The U.S. House passed the farm bill Wednesday, moving the bill on to the Senate. This, after House and Senate negotiators earlier this week agreed on compromise legislation combining each chambers’ drafts.
At least one farm bill watcher from the Midwest is pleased that Congress has finally reached an agreement on the farm bill after years of debate.
Jonathan Coppess, who teaches law and policy at the University of Illinois, said negotiations dragged due to the size – roughly one trillion dollars – and complexity of the bill.
But he said it also got hung up by the budget reduction discussions that have been “dominating” in D.C.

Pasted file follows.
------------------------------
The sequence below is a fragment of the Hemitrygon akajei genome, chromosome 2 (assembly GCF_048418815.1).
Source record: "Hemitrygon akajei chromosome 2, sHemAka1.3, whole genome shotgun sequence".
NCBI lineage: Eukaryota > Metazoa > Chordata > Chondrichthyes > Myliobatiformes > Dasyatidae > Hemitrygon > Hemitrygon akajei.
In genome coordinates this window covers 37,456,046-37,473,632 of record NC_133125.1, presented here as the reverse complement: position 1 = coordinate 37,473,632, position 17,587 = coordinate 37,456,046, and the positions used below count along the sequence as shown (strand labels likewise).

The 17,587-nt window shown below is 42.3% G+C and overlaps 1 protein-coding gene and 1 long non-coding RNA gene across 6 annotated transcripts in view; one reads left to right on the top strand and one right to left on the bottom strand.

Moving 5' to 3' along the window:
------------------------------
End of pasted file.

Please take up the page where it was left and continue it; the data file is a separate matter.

“And I think you compound all that with what has become a very partisan environment in Congress. Just kind of all those forces really added weight to this bill to try to get it across the finish line,” Coppess said.
One of the biggest changes in the new farm bill is the elimination of direct payments to farmers. Instead, risk management will shift more to crop insurance.
The bill also trims some farm programs and the federal food stamp program. These cuts are estimated to save $23 billion over the next ten years compared with current spending levels.